Listening managers lessen job insecurity.

Managers that pay attention to their employees’ needs lower the risk of losing their jobs. Researchers from Penn State, MacEwan University, and the University of Central Florida worked together on a new study that looked at how managers’ active listening affected their employees’ sense of job security when their companies were in trouble.
Active Listening managers can help employees feel more in charge of their own careers and less worried about losing their jobs. In the Journal of Occupational Health Psychology, the study was written up about it.
Job insecurity, which is the fear of being laid off, can be just as bad for workers’ health as being laid off. Worrying about layoffs can cause long-term stress, and many studies have shown that stress can cause sleep loss, bad eating, and higher blood pressure. In the workplace, this stress makes people less satisfied with their jobs, less likely to follow safety rules, and perform less well.
When people have long-term job uncertainty, their well-being gets worse and worse over time. Employees and employers both want to cut down on the amount of time that employees feel uncertain about their jobs.
Elizabeth M. King Early Career Professor Phillip Jolly and his collaborators did research in a large company where layoffs had been announced but not carried out. They looked at how employees felt about the layoffs but did not see them happen.
Listening managers in most businesses don’t usually have a say in whether layoffs happen or who gets laid off, Jolly said. “Unfortunately, when layoffs are near, managers tend to become more withdrawn because they don’t know as much about the future as their employees do. The good news is that there is a way for managers to help their employees be happy and healthy. They can be more attentive to their employees’ concerns.”
Attention, comprehension, and acceptance are the three main parts of active listening. People use body language to show that they are paying attention to a speaker. The listener also shows that they understand what the speaker is saying by repeating what the speaker has said. Listeners also show that they are willing to hear the speaker’s point of view and concerns. This is also true. Research shows that when people are more involved and understand each other, they form a stronger bond than when they just listen passively in a normal conversation.

Active listening helps people in two ways. The more active listening managers do, the more their workers feel like they are supported and valued by their company. When a person feels like their manager cares about them, they are more optimistic about their job.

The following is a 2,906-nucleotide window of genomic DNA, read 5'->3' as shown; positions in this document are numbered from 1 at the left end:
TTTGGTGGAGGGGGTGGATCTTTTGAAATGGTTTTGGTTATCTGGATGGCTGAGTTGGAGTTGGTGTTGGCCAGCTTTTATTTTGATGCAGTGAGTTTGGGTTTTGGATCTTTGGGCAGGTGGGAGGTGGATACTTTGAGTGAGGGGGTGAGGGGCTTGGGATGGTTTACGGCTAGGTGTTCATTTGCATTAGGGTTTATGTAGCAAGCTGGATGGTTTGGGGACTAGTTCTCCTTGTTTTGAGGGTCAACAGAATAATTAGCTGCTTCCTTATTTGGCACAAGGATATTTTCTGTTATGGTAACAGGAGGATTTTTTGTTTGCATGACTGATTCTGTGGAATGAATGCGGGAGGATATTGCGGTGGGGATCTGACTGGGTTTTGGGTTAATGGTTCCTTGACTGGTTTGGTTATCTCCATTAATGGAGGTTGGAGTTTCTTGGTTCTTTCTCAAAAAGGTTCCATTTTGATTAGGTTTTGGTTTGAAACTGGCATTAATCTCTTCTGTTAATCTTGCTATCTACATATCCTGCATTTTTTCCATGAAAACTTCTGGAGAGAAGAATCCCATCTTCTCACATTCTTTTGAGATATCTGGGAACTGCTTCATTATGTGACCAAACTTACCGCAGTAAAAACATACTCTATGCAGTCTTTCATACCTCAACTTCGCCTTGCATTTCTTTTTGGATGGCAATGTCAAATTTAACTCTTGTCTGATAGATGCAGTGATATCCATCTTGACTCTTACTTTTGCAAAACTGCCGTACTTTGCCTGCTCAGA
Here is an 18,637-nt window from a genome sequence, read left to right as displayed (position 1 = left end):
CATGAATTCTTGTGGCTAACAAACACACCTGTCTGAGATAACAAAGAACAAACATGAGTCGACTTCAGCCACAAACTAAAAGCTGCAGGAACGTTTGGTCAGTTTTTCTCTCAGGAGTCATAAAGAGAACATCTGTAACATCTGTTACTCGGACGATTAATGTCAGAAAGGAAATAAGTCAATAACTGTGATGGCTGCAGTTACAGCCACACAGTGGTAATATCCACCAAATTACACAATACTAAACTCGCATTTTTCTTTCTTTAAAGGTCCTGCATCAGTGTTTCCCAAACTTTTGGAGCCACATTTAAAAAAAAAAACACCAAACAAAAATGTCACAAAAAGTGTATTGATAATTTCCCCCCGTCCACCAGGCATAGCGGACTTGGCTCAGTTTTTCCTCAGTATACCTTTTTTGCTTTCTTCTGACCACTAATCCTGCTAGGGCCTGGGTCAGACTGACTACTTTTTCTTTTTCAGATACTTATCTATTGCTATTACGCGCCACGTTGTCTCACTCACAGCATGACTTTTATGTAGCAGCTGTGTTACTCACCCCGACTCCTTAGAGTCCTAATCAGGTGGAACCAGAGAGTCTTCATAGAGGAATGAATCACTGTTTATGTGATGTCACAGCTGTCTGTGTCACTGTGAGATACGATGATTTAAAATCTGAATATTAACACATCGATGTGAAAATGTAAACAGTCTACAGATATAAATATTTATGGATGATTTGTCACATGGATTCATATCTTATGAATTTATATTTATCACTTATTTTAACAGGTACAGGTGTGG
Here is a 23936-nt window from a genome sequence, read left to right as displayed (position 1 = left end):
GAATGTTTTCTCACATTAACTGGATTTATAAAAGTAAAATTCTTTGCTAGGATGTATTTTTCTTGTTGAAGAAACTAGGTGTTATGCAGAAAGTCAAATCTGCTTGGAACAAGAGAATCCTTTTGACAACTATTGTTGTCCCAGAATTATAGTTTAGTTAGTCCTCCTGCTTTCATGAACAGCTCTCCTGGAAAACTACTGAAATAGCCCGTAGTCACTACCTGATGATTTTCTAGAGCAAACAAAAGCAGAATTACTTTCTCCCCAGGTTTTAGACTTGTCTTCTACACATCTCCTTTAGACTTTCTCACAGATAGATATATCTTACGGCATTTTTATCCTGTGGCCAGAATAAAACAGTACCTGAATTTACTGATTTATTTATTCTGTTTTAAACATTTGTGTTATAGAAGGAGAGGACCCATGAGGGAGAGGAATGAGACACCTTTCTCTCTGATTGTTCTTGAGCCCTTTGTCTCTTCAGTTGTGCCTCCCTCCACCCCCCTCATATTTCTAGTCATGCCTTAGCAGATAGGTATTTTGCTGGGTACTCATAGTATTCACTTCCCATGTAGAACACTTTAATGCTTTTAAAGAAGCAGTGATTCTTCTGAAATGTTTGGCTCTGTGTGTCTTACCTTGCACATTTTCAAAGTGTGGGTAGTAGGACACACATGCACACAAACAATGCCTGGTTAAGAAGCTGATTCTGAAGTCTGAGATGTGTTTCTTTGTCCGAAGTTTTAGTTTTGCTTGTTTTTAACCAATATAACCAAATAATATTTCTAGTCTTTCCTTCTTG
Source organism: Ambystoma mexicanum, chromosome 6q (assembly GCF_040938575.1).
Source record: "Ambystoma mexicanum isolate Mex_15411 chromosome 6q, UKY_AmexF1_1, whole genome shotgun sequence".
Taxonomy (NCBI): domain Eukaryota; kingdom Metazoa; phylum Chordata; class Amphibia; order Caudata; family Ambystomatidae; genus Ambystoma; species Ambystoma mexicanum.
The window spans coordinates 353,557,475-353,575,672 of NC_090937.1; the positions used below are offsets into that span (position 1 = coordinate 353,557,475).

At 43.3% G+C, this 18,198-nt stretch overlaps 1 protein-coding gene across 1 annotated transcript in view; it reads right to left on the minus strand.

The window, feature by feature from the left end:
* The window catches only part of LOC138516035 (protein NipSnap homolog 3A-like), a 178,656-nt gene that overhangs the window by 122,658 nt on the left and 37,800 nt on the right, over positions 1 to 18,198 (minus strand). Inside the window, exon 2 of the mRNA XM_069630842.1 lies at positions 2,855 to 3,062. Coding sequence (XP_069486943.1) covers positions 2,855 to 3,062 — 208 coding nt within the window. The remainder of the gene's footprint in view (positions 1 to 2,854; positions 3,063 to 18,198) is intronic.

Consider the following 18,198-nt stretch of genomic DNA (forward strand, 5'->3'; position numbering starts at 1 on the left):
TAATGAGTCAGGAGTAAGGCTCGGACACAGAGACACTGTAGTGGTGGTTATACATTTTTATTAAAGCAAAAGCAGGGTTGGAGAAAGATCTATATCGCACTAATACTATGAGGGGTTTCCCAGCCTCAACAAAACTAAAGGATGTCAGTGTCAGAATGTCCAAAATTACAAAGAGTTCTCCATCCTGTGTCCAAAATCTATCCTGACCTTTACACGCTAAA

When a manager listens actively, it gives the worker a safe place to talk about and think about their experiences and concerns. When a worker is given a safe place, he or she can often think of resources that can help them, both inside and outside of the company. It can help the worker feel more in control of their own situation if they know what resources they have.
A psychology professor at the University of Central Florida says that people want to believe that hard work will pay off. Layoffs show that things outside of a person’s control can have a bigger impact on their job than the quality of their work. A person who is paying attention can help them understand that they are still important and that they aren’t helpless when things are uncertain.
Insecurity can make people change how they think and feel about their jobs, which can make them change how they listen.
We think that when people’s jobs are at risk, they pay attention to even small changes in how their managers listen. Tiffany Kriz, an assistant professor of organisational behaviour, human resources management, and management at MacEwan University says this: “People always pay attention to what their managers do, but when there is a lot of uncertainty, they pay even more attention to what their managers do. A change in how you listen can send a strong message to your employees, and it can also help them think about the situation they’re in.”
Research on active listening came from the field of counselling psychology, and the researchers said that active listening can be useful when people are stressed.
“The active listening techniques described in this research can be used in families, non-profit groups, or anywhere groups are uncertain,” said Jolly, who led the study. “In every part of our lives, listening is a powerful tool that can help us do better. As we look forward to the world after a pandemic, we know that major industries like travel, hospitality, and retail will change and change again. There is a chance that Listening managers will learn how to help their employees when things aren’t going well.”


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